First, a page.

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A dude in a tapered-collar rayon shirt splashed with tempera blood slo-mo backflips through a window, soundtracked to fuzz bass—this is how loveless parody has abbreviated the '70s crime drama. But the American action movie is as much a culturally important practice in purity of form as the Japanese tea ceremony, and it was amid the stagflation bummer, in the unchaperoned playground of a decayed film industry, that it found some of its finest, art-for-trash's-sake expressions.
Searching the vast plains of genre for the perfect trope is exhausting work. You could find a worse scout than the Bronx-born, Jersey-bred William Lustig. Remembered as a director for '80s nasties dealing in maniacs and vigilantes (Maniac, Vigilante), he has since been a key figure in retrofitting 42nd Street grindhouse to 21st-century home theater at his Blue Underground label, specialists in high-fi DVD lowbrow.
Lustig's nine-film selection of genre nuggets for Anthology draws out affinities. There's the expected racial tension, downmarket location shoots, and budget-free no-FX physicality. Cops and criminals alike give lip service to keeping "independent" and impermeable amid conglomerations and stifling organizations (corrupt police brass or the mob). Rank-looking character-actors, a mugshot book of SAG scumbags, fill backroom warrens. They all seem to be festering in the same organism: You could imagine Michael Lerner's porn shop in Busting paying off Freebie and the Bean's honcho Jack Kruschen, who'd have The Stone Killer's raggy scarecrow Paul Koslo buy a piece off Emile Meyer's slushy-voiced gunrunner from The Outfit for a hit in the Juárez cathouse from Rolling Thunder, and so on.
Also very present is the psychic blowback from Southeast Asia. Co-scenarist Paul Schrader translated Taxi Driver to Tex-Mex with 1977's Rolling Thunder, in which Major Charles Rane (William Devane, impenetrable behind aviator shades) touches down in San Antone, after 2,555 days as a POW, to a wet-blanket countrypolitan theme song, a wife who didn't wait, and a USA that can't manufacture convertibles. It's a boon when some psychopathic home invaders give his life fresh purpose—tracking and killing, with bleary honky-tonk angel Linda Haynes and a bullnecked young Tommy Lee Jones, still looking fit to play tackle. Performances are made crystalline through a sixth sense for camera placement and curt cutting from director John Flynn, whose 2007 passing was little noted, though his no-BS way of laying down a story is a rare commodity in any era.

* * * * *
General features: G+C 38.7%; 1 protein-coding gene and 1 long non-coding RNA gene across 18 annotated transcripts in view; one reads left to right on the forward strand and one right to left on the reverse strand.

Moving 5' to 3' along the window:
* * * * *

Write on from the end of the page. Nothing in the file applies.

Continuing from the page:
If the genre man, per shopworn cliché, is a good utility ballplayer, Flynn was Rance Mulliniks. His 1973 The Outfit, which comes no closer to sentiment than communion over a thermos lid of coffee, is Best in Show (this hard, efficient director is the perfect adapter for the hard, efficient "Parker" books by Donald Westlake—another recent R.I.P.): Pridefully taciturn Robert Duvall has a gauntlet to run to exact revenge on kingpin Robert Ryan, but gets on top of every situation with bright-eyed singlemindedness. An ineffable gallery of supporters includes Karen Black, Sheree North, Elisha Cook Jr., Timothy Carey, two ex-heavyweights (Archie Moore and Roland La Starza), and slow-grinnin' bruiser Joe Don Baker. Baker's leading-man viability faltered with the Southern drive-ins, when the Dairy Queen demographic got bumped straight-to-video, but he sure sells the small-town detail of Richard Compton's long-fuse explosive Welcome Home, Soldier Boys, playing a country buck back from Vietnam distinctly failing to readapt to stateside living ("Gonna be strange goin' back to white women").
On the barely distinguishable right side of the law, there's The Stone Killer, the second collaboration between Death Wish's Michael "Murky" Winner and grim Tatar Charles Bronson, playing a detective who brightens up his apartment with a print of Goya's Saturn, on a bicoastal case involving brainwashed veterans. More buoyant are twin 1974 monuments to reckless endangerment in the line of duty: Alan Arkin, passably Mexican, and James Caan, convincingly an asshole, bankshot a succession of Fords through 'Frisco gridlock and catch hangtime off the Embarcadero Freeway in Freebie, while Busting's vice squad dicks, a desperado-mustached Elliott Gould and pre-Baretta Robert Blake, open fire in the packed L.A. Farmers Market, as tyro director and future Timecop auteur Peter Hyams shows off with unchained tracking shots.
Sitting Target, with Oliver Reed behaving unspeakably, is the lone Brit entry, but the oddball in any crowd would be The Outside Man, pairing blowsy Ann-Margret and doleful, contained, neat-as-a-pin Jean-Louis Trintignant, here as a Parisian hitman on business in L.A. The ESL stiltedness shows, but French director Jacques Deray gets good effects from invasive street urchins, armpit Venice Beach and Culver City locations, and alien obsolete innovations (bus station pay-TVs, a rentable men's-room electric shaver).
The whole of Lustig's lineup of films was better accepted by double-bill burners than cultural gatekeepers on their first run, their legends kept alive in late-night-TV purgatory. When The Times' Vincent Canby brushed off The Outfit as "a 30-Year-Late B-Movie," he didn't realize that the "B" springs eternal.
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